To say we are living in uncertain times may be an understatement. With the economy, trends and ever fluctuating business models, what we as individuals dislike the most is what may, in fact, keep us afloat: change. We need to ask ourselves, will we develop new solutions to overcome existing obstacles or will we resort to our old ways? Regardless of the tactics used, we will all (hopefully) seek renewal and rejuvenation along the journey.
It’s apparent that the classes and masses are united in one boat that is traveling in a sea of constant ebb and flow, minus a navigation system to ensure we reach our desired destinations. One thing is certain: that in these uncharted waters the affluent have the bigger and better vessels. The affluent consumer is aware of the choppy current but only feels the gentle rocking of a steady hull. This however, is still affecting their spending habits for several reasons. Investments are not bringing in the same returns, investing across other ponds is unfamiliar and the lavish consumption of old may move aside for less indulgent purchases.
We are seeing a shift in luxury spending by the affluent consumer and it is becoming “a bit more practical.” Will they still purchase a Birken Bag? Sure, but perhaps not one for every season. Will they continue to invest in luxury vacation getaways? Of course, but most likely a $75,000 family holiday to Africa will take precedence over weekend shopping sprees in London, Paris and Madrid. Spending is still prevalent; however, it seems that selectivity is growing more and more popular with the affluent consumer. We see an increase in affluent spenders investing in stable purchases, such as fine art and wine; for example, the $25.7 million dollar sale of American artist Jeff Koons’s sculpture “Balloon Flower” or a record breaking $345,000 for six bottles of Bordeaux. Consumption may be down but ownership, power and the ability to buy life-enriching experiences has reached record highs.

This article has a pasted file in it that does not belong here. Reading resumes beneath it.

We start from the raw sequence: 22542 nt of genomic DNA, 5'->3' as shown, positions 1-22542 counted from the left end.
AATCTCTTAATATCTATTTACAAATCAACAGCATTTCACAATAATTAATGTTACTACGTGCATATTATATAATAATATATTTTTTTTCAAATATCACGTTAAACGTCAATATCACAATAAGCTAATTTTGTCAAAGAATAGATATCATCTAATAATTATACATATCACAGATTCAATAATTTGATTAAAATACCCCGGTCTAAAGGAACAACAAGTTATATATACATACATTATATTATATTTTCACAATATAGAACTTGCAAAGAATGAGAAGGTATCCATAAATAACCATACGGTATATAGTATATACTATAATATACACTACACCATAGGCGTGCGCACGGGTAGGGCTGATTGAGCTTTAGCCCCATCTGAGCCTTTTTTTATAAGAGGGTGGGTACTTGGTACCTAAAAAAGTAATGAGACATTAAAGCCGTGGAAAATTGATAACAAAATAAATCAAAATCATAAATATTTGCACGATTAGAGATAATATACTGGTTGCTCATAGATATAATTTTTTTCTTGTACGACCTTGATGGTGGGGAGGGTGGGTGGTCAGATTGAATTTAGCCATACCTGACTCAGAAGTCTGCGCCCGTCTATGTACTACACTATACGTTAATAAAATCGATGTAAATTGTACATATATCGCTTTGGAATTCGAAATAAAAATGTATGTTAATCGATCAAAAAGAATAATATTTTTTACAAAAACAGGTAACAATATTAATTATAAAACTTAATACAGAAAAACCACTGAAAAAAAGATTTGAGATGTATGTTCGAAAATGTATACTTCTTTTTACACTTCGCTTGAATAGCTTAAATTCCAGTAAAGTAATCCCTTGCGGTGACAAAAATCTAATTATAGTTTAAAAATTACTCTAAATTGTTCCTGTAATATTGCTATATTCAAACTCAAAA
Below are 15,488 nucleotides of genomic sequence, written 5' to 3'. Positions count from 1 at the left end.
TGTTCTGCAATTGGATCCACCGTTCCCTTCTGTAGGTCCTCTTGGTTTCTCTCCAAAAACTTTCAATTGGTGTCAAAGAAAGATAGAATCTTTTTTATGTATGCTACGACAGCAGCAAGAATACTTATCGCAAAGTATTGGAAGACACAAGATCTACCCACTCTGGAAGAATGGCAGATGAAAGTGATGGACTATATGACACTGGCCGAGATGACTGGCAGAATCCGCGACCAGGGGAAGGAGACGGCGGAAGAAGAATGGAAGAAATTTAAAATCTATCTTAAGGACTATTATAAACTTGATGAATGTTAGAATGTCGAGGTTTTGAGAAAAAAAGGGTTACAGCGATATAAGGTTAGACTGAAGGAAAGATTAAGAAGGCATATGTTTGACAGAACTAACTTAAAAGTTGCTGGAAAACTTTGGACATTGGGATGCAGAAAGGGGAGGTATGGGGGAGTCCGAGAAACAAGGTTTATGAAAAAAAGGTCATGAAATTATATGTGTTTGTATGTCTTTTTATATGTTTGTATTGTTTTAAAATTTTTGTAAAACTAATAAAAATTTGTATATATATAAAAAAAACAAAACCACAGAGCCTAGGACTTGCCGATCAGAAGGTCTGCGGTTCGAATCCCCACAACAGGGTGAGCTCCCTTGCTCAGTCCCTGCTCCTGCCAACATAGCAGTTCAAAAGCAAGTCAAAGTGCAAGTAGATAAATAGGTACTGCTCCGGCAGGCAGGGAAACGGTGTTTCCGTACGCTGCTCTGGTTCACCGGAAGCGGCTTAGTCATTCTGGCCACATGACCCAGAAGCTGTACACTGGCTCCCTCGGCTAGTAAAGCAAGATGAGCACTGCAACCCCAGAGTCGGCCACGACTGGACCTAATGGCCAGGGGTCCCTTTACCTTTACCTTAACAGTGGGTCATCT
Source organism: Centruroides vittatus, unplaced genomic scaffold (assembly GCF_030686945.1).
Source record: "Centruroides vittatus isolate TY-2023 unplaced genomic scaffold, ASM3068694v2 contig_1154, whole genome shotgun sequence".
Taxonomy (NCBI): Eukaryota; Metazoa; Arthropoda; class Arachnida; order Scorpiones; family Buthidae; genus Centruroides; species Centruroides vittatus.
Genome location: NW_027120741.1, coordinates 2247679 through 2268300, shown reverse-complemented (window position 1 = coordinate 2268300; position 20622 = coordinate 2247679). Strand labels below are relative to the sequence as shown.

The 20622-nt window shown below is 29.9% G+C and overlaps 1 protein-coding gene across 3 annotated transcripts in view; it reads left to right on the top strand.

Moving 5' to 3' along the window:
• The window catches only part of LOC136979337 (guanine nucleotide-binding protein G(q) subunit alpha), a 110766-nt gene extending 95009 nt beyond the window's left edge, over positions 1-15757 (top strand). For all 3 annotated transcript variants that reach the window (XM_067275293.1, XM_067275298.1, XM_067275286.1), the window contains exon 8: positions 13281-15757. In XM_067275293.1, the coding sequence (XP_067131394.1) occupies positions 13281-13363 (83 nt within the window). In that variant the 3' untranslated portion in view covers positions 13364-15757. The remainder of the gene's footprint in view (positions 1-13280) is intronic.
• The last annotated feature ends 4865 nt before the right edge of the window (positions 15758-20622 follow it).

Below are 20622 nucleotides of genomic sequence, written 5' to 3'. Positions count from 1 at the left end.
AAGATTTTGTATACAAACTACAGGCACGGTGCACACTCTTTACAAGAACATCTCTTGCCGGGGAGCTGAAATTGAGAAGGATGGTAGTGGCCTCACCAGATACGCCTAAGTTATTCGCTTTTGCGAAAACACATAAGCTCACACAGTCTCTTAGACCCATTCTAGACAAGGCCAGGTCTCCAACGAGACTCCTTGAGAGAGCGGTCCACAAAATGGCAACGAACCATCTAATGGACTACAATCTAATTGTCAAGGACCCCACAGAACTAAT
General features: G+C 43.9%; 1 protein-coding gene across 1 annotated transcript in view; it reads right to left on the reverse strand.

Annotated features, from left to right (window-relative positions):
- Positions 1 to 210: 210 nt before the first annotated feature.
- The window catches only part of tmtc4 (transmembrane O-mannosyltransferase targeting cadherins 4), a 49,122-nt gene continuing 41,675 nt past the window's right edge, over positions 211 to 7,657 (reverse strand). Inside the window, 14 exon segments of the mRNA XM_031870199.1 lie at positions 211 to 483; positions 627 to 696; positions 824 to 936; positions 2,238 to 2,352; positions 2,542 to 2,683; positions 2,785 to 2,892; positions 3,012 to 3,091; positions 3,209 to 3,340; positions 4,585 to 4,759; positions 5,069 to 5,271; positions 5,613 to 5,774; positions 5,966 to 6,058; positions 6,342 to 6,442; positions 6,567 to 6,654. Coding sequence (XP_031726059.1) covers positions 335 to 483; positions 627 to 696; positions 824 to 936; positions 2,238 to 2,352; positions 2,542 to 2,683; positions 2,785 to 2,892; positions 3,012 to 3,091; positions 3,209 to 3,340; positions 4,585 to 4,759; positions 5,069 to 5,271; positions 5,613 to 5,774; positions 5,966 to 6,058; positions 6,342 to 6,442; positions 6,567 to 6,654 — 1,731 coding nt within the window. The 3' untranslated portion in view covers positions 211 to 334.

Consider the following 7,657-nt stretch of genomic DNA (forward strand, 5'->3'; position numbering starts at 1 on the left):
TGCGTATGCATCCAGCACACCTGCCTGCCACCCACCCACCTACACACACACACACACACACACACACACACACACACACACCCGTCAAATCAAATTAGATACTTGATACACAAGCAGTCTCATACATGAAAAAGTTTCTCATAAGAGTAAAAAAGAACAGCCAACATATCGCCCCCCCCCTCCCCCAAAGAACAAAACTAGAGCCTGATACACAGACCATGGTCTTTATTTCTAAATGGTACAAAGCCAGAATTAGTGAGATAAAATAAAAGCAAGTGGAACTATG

As marketers in this changing environment, we need to adjust our approach when targeting the affluent consumer. Perhaps focusing on the investment value of a product or service far outweighs the popularity or price point regardless of whether the item is a $7,500 couture handbag or a $3.1 million vineyard in France. Luxury products that have longevity can be positioned as cherished items and services that can be packaged as one-of-a-kind experiences may be more appealing in today’s economy. The affluent consumer, although paring back, is the driving force of our socio-economic pyramid. Cater to and nurture your clients and the little black card with big spending power will prevail.
So what is on the horizon for the remainder of 2008? It seems that consumers, especially those with expendable incomes, will continue to purchase because their needs and wants are a reality and they can afford to capture their bliss. What they purchase and how they consume will fluctuate according to the trends and economic outlook. Appealing to and understanding the buying patterns of the truly affluent can make for a profitable business model during times of economic fluctuation. As our unchartered journey becomes clear, it will only further stimulate profits when the economic cycle turns the proverbial corner and spending becomes the “norm.” So whether you choose to ride the wave of doubt and hope to stay afloat or commandingly take the helm with a decisive tack, keep your course, there is always a rainbow after the storm.